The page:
Wednesday, 26 November 2008

Richard Hickox 1948-2008

As a publisher with a long-standing interest in books on British music, we would like to join those who have expressed their shock and sadness at the sudden death of Richard Hickox. Coming so soon after Vernon Handley, music is robbed of two great conductors who weren’t afraid to stray from the well-worn path. On his Guardian blog, Tom Service writes “[His death is] a huge blow for those British composers - Rubbra, Dyson, Alwyn, Bliss - who Hickox championed but who other conductors rarely go near.”

He recorded over 300 CDs – a remarkable work rate and an indication of his passion for the repertoire – many of them for Chandos. “His long-standing relationship with the Chandos label resulted in a formidable discographical output centred on British music of the last hundred years or so: Elgar, Parry, Stanford and their many successors,” wrote Barry Millington, also in the Guardian. “Among the orchestral byways explored were William Alwyn, Malcolm Arnold, Lennox Berkeley, Frank Bridge and Edmund Rubbra, while neglected items such as George Dyson's Canterbury Pilgrims joined classics by Tippett, Walton and others from the choral repertoire.” He was also an acclaimed interpreter of Britten’s operas and the music of Ralph Vaughan Williams.

With typical eloquence, On an Overgrowth Path, writes: “He championed music that has been quite scandalously ignored by higher-profile conductors, despite its obvious merit. We have lost a truly great musical figure. Richard Hickox was a wonderful musician. But he was also prepared to devote much of his career to going where others fear to tread. That is something very rare among top conductors today. Nothing can offset the feeling of loss. But at least Richard's passion will live on in his wonderful recorded legacy.”

Tuesday, 18 November 2008

Music Scholars come to Music City

NASHVILLE, Tenn. - At 3am on November 7th, a woman in Nashville, having learned that her husband was in Fuel Bar and Nightclub with another woman, came by and called him out into the parking lot, writes Ralph Locke. A quarrel erupted, she cut him in the back with a broken bottle, and he took out a gun and fired a warning shot in the air. I heard about the incident the next morning on the local TV news, and could not help but thinking that it sounded like a country-and-western song.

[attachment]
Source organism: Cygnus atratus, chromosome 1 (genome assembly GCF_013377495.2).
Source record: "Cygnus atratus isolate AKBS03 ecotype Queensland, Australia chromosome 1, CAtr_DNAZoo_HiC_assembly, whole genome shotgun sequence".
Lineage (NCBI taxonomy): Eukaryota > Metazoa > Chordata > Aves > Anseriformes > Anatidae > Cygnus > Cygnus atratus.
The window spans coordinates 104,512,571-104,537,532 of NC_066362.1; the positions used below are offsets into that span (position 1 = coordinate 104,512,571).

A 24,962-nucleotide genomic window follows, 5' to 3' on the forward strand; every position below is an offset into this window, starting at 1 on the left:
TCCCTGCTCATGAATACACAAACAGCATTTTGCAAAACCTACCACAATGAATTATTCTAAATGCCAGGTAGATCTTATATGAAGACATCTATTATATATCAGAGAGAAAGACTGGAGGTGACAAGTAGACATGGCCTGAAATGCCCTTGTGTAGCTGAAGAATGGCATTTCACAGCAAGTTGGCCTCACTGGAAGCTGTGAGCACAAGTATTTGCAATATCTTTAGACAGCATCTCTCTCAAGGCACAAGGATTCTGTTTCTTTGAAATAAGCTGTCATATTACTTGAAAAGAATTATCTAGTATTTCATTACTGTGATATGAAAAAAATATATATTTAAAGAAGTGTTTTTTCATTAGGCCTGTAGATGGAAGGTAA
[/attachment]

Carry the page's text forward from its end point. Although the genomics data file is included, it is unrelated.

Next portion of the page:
I was one of some two thousand musicologists and music theorists who were in Nashville that week, attending the joint annual meetings of the American Musicological Society and the Society for Music Theory. Our hotel was a short walk from Second Street, and many of us walked by Fuel at one point or another. After I heard the news about the violent episode, I asked around but was relieved not to find anybody who had been within shooting distance of Fuel (or, I really mean, being-shot distance) during the wee hours of the 7th.

Aside from newsworthy events of that sort, Nashville - the epicenter of the country-music industry, featuring dozens of high-level, if sometimes too well-fueled, clubs and bars at which an amazing array of hopeful performers strut their stuff - proved an inspired choice. We academics like to flatter ourselves as open-minded, and there are few things that can force open a music scholar’s mind with more drastic efficacy than encountering music of a sort that he or she normally can barely tolerate. True, there were some country-music aficionados among us - I know one, at least - but I imagine I was more typical.

Walking by what looked like a nineteenth-century red-brick church (because that’s what it originally was), and never having heard of this building - the Ryman Auditorium - I was surprised to hear loud chords and joyous applause coming from inside. The guard at the door gave me a ticket that I suppose had been given to her by somebody leaving early. The ticket listed the main performer as Ronnie Milsap, a name that sounded faintly familiar to me, though I wasn’t sure whether it belonged to a woman or a man.